Fraternities provide first-year students with a sense of community.
Research shows the stress of first-year students stems from a sense of loneliness. Fraternities provide first-year students with a sense of community. They provide connection and friendship when students are often far from home and familiarity. Furthermore, fraternities offer a strong support system that can offer help and guidance when under stress, and studies show how students who join fraternities in their first semester show greater gains in growth, learning and development.
Membership in fraternities has a dramatically positive effect on persistence to graduation.
On many campuses, average GPA for IFC fraternity men is constantly above the all-men’s average. Fraternities are places for young men to develop into leaders, philanthropists and, most importantly, scholars. Research shows that nationwide fraternity/sorority students reported substantially higher levels of academic and social involvement.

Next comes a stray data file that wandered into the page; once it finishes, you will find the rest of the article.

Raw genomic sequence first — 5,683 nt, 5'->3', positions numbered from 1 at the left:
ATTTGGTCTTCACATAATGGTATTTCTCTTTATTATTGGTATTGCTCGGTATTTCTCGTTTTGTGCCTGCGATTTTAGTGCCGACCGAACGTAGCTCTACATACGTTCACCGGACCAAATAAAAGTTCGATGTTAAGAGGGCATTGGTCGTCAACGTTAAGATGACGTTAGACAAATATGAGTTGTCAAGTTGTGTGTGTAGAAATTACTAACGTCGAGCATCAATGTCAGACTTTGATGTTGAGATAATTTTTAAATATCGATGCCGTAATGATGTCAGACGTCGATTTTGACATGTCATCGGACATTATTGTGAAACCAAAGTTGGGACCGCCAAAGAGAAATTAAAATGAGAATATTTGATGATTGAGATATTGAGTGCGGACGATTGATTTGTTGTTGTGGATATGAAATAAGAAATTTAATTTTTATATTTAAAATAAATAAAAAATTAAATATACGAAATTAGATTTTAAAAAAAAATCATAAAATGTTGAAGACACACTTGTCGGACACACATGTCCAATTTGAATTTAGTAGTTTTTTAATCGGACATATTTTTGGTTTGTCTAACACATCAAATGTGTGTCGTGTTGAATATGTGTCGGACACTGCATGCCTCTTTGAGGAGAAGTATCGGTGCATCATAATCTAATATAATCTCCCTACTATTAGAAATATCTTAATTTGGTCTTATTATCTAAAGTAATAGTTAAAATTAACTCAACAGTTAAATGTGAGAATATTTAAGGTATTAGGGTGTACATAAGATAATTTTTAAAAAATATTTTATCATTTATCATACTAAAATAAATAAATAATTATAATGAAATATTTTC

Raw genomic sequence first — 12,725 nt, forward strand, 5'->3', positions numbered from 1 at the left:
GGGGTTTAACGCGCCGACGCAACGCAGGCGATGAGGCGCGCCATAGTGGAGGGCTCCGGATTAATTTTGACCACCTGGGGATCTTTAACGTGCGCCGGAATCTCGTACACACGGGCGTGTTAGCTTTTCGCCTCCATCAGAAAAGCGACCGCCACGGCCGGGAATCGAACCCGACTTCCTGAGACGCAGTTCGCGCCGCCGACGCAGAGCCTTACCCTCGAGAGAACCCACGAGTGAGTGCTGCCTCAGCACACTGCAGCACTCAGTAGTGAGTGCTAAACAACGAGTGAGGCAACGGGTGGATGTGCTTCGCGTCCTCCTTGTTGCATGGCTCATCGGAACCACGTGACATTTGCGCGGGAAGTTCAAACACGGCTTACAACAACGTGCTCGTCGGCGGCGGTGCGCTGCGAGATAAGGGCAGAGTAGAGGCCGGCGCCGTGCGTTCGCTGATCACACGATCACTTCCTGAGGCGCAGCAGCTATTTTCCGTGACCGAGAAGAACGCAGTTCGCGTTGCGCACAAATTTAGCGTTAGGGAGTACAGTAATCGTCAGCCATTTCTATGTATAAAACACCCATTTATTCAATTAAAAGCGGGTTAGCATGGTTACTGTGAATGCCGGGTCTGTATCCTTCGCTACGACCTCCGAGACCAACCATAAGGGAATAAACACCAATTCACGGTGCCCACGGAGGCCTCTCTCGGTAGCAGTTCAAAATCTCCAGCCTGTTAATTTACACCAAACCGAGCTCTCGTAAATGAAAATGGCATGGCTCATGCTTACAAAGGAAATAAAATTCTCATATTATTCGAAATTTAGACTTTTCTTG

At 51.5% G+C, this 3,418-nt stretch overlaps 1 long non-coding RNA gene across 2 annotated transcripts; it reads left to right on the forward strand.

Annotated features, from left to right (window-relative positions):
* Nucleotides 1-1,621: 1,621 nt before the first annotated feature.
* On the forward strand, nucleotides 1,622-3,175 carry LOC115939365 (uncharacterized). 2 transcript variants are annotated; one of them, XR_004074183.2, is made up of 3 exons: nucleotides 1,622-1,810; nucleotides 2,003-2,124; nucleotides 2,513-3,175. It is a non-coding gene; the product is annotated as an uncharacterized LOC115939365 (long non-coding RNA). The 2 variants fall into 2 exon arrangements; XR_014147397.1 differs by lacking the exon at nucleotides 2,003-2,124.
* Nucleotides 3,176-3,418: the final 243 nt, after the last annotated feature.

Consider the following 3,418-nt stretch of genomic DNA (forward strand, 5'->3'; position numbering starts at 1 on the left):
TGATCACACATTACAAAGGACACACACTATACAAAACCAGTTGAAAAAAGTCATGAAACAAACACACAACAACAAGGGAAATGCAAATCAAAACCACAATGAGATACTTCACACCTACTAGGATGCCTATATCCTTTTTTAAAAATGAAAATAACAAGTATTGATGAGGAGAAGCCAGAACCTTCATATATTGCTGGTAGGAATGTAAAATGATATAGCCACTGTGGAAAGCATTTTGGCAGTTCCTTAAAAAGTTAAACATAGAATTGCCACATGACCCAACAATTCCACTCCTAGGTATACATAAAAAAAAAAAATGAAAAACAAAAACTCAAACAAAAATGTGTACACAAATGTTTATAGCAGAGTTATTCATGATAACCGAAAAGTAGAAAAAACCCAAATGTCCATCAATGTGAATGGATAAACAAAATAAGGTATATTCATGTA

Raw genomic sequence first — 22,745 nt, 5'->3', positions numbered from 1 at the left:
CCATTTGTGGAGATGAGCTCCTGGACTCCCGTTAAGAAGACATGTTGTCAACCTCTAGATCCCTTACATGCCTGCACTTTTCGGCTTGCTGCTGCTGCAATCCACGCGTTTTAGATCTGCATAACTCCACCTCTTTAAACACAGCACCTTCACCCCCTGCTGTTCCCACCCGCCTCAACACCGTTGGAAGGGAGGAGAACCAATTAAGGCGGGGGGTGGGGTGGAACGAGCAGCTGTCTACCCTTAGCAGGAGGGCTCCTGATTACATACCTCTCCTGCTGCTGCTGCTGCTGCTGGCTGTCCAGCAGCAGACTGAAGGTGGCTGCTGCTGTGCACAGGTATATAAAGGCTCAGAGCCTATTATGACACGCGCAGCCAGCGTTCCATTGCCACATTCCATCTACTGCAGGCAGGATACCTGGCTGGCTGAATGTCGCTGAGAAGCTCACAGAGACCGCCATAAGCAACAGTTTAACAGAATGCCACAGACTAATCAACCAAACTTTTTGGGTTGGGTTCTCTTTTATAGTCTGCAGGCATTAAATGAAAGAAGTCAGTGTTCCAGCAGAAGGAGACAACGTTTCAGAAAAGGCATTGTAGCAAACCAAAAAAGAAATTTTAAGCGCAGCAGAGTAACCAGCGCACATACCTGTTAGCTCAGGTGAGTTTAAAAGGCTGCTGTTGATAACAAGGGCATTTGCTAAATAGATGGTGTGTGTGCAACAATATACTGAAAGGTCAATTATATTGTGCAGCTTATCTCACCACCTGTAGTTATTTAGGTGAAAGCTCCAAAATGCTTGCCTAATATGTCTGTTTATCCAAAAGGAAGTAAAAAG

Fraternity organizations are focused on academic support and excellence.
For every four women graduating from four year colleges, there are only three men. Men are going to college less with less frequency than in the past, and not persisting to graduation at the same rates. Fraternities provide the academic support and connection that helps members reach the finish line.
Fraternities teach members the importance of civic engagement.
College fraternities and sororities serve as the nation’s largest network of young volunteers. Nationwide, fraternity chapters raise more than $31 million annually and provide more than 3.5 million hours of service in their local communities.